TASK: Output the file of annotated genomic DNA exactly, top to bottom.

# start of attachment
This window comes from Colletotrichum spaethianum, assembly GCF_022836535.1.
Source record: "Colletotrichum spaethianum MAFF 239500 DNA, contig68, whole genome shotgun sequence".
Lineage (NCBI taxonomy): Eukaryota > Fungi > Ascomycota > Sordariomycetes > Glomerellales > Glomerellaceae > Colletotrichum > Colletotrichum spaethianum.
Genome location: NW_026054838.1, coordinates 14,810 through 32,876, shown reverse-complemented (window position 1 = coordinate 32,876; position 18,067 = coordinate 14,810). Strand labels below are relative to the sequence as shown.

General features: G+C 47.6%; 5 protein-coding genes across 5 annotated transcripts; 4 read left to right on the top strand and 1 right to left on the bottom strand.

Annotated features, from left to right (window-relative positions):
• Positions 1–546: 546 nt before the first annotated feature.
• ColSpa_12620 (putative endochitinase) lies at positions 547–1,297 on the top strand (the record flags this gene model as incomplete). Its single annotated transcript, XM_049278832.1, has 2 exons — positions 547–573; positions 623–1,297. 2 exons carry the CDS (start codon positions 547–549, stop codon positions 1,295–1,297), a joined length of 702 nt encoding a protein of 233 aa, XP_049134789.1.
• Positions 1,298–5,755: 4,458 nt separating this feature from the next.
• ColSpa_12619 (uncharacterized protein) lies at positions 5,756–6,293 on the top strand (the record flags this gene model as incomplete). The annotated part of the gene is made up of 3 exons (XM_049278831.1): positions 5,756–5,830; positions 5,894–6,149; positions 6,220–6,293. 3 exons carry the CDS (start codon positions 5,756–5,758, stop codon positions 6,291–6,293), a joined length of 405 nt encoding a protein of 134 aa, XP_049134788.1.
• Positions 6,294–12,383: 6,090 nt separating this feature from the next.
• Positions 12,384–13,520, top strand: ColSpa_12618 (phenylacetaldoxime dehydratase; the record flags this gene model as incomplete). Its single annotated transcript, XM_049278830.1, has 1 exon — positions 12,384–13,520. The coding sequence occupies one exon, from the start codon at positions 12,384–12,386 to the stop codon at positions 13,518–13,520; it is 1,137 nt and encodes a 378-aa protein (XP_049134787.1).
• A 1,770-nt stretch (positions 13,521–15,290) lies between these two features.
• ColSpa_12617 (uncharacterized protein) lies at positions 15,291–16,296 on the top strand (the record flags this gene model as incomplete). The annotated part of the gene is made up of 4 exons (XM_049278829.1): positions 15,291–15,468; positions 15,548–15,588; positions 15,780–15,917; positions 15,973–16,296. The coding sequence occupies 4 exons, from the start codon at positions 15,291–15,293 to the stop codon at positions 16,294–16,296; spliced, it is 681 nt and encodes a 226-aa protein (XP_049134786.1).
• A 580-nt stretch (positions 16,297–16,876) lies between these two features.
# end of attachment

This window comes from Colletotrichum spaethianum, assembly GCF_022836535.1.
Source record: "Colletotrichum spaethianum MAFF 239500 DNA, contig68, whole genome shotgun sequence".
Lineage (NCBI taxonomy): Eukaryota > Fungi > Ascomycota > Sordariomycetes > Glomerellales > Glomerellaceae > Colletotrichum > Colletotrichum spaethianum.
Genome location: NW_026054838.1, coordinates 14,810 through 32,876, shown reverse-complemented (window position 1 = coordinate 32,876; position 18,067 = coordinate 14,810). Strand labels below are relative to the sequence as shown.

General features: G+C 47.6%; 5 protein-coding genes across 5 annotated transcripts; 4 read left to right on the top strand and 1 right to left on the bottom strand.

Annotated features, from left to right (window-relative positions):
• Positions 1–546: 546 nt before the first annotated feature.
• ColSpa_12620 (putative endochitinase) lies at positions 547–1,297 on the top strand (the record flags this gene model as incomplete). Its single annotated transcript, XM_049278832.1, has 2 exons — positions 547–573; positions 623–1,297. 2 exons carry the CDS (start codon positions 547–549, stop codon positions 1,295–1,297), a joined length of 702 nt encoding a protein of 233 aa, XP_049134789.1.
• Positions 1,298–5,755: 4,458 nt separating this feature from the next.
• ColSpa_12619 (uncharacterized protein) lies at positions 5,756–6,293 on the top strand (the record flags this gene model as incomplete). The annotated part of the gene is made up of 3 exons (XM_049278831.1): positions 5,756–5,830; positions 5,894–6,149; positions 6,220–6,293. 3 exons carry the CDS (start codon positions 5,756–5,758, stop codon positions 6,291–6,293), a joined length of 405 nt encoding a protein of 134 aa, XP_049134788.1.
• Positions 6,294–12,383: 6,090 nt separating this feature from the next.
• Positions 12,384–13,520, top strand: ColSpa_12618 (phenylacetaldoxime dehydratase; the record flags this gene model as incomplete). Its single annotated transcript, XM_049278830.1, has 1 exon — positions 12,384–13,520. The coding sequence occupies one exon, from the start codon at positions 12,384–12,386 to the stop codon at positions 13,518–13,520; it is 1,137 nt and encodes a 378-aa protein (XP_049134787.1).
• A 1,770-nt stretch (positions 13,521–15,290) lies between these two features.
• ColSpa_12617 (uncharacterized protein) lies at positions 15,291–16,296 on the top strand (the record flags this gene model as incomplete). The annotated part of the gene is made up of 4 exons (XM_049278829.1): positions 15,291–15,468; positions 15,548–15,588; positions 15,780–15,917; positions 15,973–16,296. The coding sequence occupies 4 exons, from the start codon at positions 15,291–15,293 to the stop codon at positions 16,294–16,296; spliced, it is 681 nt and encodes a 226-aa protein (XP_049134786.1).
• A 580-nt stretch (positions 16,297–16,876) lies between these two features.